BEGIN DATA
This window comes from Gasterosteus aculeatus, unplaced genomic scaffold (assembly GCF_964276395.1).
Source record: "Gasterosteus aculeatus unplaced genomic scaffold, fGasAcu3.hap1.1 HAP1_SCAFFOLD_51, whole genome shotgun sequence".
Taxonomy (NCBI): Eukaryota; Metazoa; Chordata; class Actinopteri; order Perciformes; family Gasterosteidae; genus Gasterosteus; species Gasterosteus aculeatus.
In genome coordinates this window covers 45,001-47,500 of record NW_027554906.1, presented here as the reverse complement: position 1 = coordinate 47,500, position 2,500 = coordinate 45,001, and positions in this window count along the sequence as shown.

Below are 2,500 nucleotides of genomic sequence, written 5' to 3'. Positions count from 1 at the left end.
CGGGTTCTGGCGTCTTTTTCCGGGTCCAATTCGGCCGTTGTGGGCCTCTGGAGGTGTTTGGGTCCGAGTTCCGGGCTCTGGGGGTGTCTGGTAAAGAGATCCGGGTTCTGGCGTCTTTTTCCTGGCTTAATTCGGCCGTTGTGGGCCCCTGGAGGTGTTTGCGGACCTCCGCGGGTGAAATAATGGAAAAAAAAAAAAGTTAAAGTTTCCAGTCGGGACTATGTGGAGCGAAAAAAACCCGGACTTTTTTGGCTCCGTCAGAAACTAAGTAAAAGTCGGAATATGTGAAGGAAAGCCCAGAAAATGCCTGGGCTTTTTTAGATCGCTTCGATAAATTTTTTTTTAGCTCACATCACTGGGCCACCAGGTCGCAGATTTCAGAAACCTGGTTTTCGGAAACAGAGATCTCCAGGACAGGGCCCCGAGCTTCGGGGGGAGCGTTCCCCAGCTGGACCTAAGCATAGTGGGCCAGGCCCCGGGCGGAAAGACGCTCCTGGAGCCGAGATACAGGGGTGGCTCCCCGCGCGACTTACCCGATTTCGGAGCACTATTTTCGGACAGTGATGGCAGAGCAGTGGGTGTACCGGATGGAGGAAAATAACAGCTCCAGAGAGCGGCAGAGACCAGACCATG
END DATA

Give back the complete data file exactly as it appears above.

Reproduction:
This window comes from Gasterosteus aculeatus, unplaced genomic scaffold (assembly GCF_964276395.1).
Source record: "Gasterosteus aculeatus unplaced genomic scaffold, fGasAcu3.hap1.1 HAP1_SCAFFOLD_51, whole genome shotgun sequence".
Taxonomy (NCBI): Eukaryota; Metazoa; Chordata; class Actinopteri; order Perciformes; family Gasterosteidae; genus Gasterosteus; species Gasterosteus aculeatus.
In genome coordinates this window covers 45,001-47,500 of record NW_027554906.1, presented here as the reverse complement: position 1 = coordinate 47,500, position 2,500 = coordinate 45,001, and positions in this window count along the sequence as shown.

Below are 2,500 nucleotides of genomic sequence, written 5' to 3'. Positions count from 1 at the left end.
CGGGTTCTGGCGTCTTTTTCCGGGTCCAATTCGGCCGTTGTGGGCCTCTGGAGGTGTTTGGGTCCGAGTTCCGGGCTCTGGGGGTGTCTGGTAAAGAGATCCGGGTTCTGGCGTCTTTTTCCTGGCTTAATTCGGCCGTTGTGGGCCCCTGGAGGTGTTTGCGGACCTCCGCGGGTGAAATAATGGAAAAAAAAAAAAGTTAAAGTTTCCAGTCGGGACTATGTGGAGCGAAAAAAACCCGGACTTTTTTGGCTCCGTCAGAAACTAAGTAAAAGTCGGAATATGTGAAGGAAAGCCCAGAAAATGCCTGGGCTTTTTTAGATCGCTTCGATAAATTTTTTTTTAGCTCACATCACTGGGCCACCAGGTCGCAGATTTCAGAAACCTGGTTTTCGGAAACAGAGATCTCCAGGACAGGGCCCCGAGCTTCGGGGGGAGCGTTCCCCAGCTGGACCTAAGCATAGTGGGCCAGGCCCCGGGCGGAAAGACGCTCCTGGAGCCGAGATACAGGGGTGGCTCCCCGCGCGACTTACCCGATTTCGGAGCACTATTTTCGGACAGTGATGGCAGAGCAGTGGGTGTACCGGATGGAGGAAAATAACAGCTCCAGAGAGCGGCAGAGACCAGACCATG